Pataakha, starring Sanya Malhotra and Radhika Madan, shows how two sisters keep fighting with each other. Express Parenting got in touch with a psychologist to find out how parents can tackle sibling rivalry.
Pataakha, a Vishal Bhardwaj movie starring Sanya Malhotra and Radhika Madan in lead roles, lays bare the bitter side of the otherwise romanticised relationship between siblings. The sisters turn out to be intolerable with their shameless animosity towards each other. Come to think of it, sibling rivalry is an oft-seen phenomenon among children. Sometimes, it takes the form of a bittersweet tussle; on some occasions, it might aggravate to the point of violence and aggression, which can cause serious harm to the children. Of course, there’s no way one can completely avoid sibling rivalry, but it can surely be tackled.
Causes of sibling rivalry
“The feeling of rejection, comparison and lack of attention, these are the three major things that usually affect a child’s mind,” Dr Rachna Khanna Singh, HOD-Holistic Medicine & Psychology, Artemis Hospital, Gurgaon, explained while speaking to Express Parenting.
Sibling rivalry can start right from when the baby, the second child, is in the mother’s womb. With the parents’ attention mostly centred around the newborn, the elder sibling might start feeling neglected.
Again, parents may tend to play favourites among their children. This not only makes the less favourite child yearn for the parents’ attention, but also gives rise to undue jealousy among siblings, which then translates into rivalry.
One of the major catalysts is comparison between siblings, which most parents tend to resort to in the name of encouraging them to become that “perfect” kid. “We are all aspiring towards what can be termed the dream child—one who is an all-rounder. The child is under a constant pressure to perform. It is the era of competition now, where children are constantly pressurised to excel. Parents don’t want their children to be complacent, which is why they keep pushing them to do better and better,” asserted Dr Singh. And to most parents, comparing one sibling’s success with the failure of the other is considered the most feasible option.
More often than not, parents usually consider the elder sibling to be smarter than the younger one. And the sibling who is at least seen as less smart will tend to deliver a worse performance, as concluded in a study published in the Journal of Family Pyschology.
Does that mean parents should completely do away with comparing between their children? Dr Singh clarified, “Comparison, to a certain degree, is normal. If parents are comparing one child to another only to motivate him or her, it is absolutely alright. But there is a thin line between motivation and criticism. When criticising the child for every little thing he or she does while praising the other becomes a routine, it is sure to pose a big problem. The child may start feeling incompetent which, in turn, would make him or her target the sibling. The child might start viewing the sibling as the enemy.”
Effect on the siblings
Extreme cases of sibling rivalry can have a lasting impact on the children concerned. According to a study conducted by the Centers for Disease Control and Prevention and the Department of Justice Office of Juvenile Justice and Delinquency Prevention, sibling rivalry can feed psychological and physical aggression, traumatise the child and lead to higher instances of depression, anxiety and anger later in life. Sometimes, what might seem to be an innocent fight between siblings, can also turn out to be violent, which may entail abusive language and physical brutality.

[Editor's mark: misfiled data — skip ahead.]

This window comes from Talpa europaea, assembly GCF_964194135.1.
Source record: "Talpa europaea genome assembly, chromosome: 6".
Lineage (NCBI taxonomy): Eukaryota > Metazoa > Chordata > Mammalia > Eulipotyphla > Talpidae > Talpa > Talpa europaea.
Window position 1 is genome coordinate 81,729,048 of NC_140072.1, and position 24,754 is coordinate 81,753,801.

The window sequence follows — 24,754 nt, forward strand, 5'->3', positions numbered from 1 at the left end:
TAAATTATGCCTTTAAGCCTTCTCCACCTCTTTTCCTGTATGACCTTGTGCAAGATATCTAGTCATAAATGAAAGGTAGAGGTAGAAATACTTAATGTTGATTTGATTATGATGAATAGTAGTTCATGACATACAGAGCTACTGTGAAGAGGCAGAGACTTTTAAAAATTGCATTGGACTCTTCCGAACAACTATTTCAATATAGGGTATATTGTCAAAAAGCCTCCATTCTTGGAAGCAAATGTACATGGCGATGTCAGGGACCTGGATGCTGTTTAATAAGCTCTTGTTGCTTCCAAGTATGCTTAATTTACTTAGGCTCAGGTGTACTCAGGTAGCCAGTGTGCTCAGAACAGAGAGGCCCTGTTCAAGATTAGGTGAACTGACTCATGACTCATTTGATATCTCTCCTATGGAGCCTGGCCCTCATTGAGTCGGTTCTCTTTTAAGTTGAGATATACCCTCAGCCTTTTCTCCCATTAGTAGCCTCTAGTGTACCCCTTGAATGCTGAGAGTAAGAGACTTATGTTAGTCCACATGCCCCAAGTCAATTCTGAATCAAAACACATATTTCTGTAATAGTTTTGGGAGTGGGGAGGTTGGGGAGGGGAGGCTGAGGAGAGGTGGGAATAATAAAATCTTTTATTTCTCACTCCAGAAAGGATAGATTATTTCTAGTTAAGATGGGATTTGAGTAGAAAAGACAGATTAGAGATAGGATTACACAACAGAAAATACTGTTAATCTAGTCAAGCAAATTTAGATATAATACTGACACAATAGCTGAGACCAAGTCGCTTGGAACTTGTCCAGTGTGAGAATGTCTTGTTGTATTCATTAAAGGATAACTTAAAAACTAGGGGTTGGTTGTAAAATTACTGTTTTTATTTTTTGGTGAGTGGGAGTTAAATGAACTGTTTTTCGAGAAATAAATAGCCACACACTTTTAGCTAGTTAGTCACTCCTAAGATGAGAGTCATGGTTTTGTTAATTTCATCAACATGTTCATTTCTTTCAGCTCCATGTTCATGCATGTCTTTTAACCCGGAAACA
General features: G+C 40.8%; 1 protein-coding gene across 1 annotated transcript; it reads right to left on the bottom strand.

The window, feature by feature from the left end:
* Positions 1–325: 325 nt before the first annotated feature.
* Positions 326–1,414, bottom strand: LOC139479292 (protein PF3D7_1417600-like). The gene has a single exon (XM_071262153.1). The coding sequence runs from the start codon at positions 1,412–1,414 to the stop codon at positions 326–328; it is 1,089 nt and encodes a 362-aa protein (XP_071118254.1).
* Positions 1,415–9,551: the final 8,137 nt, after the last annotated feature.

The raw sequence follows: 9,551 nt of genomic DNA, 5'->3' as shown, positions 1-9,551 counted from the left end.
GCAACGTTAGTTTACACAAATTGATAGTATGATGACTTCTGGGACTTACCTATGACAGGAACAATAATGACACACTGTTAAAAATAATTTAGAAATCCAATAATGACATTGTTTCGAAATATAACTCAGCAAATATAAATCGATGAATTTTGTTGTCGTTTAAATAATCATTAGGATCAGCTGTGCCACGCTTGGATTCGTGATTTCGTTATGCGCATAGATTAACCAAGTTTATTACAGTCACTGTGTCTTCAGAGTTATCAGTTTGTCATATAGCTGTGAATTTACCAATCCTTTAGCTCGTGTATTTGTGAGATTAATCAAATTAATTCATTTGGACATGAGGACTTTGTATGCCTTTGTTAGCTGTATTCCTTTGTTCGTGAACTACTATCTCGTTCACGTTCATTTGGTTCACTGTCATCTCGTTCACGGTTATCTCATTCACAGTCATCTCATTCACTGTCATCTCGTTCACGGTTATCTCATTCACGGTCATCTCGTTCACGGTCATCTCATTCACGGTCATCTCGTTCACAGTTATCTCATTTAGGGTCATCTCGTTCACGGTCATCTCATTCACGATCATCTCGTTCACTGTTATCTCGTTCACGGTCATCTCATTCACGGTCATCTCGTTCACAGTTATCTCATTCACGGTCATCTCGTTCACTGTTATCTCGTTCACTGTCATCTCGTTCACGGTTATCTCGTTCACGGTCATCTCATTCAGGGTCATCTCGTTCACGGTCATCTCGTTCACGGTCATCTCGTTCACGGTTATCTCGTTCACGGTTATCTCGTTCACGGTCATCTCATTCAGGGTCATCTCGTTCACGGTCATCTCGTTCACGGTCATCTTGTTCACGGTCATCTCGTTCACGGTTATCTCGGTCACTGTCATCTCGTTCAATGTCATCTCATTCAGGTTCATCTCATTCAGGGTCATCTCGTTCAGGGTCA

“Sibling rivalry, in many cases, can trigger a rift in families too,” added Dr Singh. “We often come across cases where siblings end up fighting over property, for instance. And it stems from the feeling of competition, where one needs to be better than the other. And the conflict aggravates especially when the siblings have not shared a strong bond since childhood,” she said.
How to tackle sibling rivalry
It is not like sibling rivalry can be avoided completely but can surely be moderated. Suggesting ways to do so, Dr Singh said, “Sibling rivalry can be contained if parents nurture their child and tackle the issue right from the beginning.”
And how do they tackle this? To begin with, parents need to appreciate the strength of each child and help them hone it. Instead of playing favourites among children, parents should treat them as individuals. Again, they should spend enough time individually with the children so that neither feels neglected.
Parents often tend to ignore fights between siblings, treating the event as extremely common and normal. While parents need not interfere in every little argument that the siblings might have, it is important for them to intervene if things seem to go out of hand. “Parents need to intervene if they find the relationship between the siblings is found to be getting worse. On other occasions, they just have to let them be and let them solve their problems on their own,” advised Dr Singh. This way, children will gradually find themselves taking ownership of each other and of the situation while learning how to handle a crisis.
“Conflict between siblings may heighten especially in the teens, when the child is going through hormonal and physical changes. It, however, may gradually lessen as the siblings become more mature with age,” said Dr Singh.
The root of sibling rivalry lies in the way parents handle their children. Parental intervention plays a key role in tackling sibling rivalry which, as Dr Singh suggests, “needs to be higher especially when children are very young and not mature enough to deal with such conflicts.”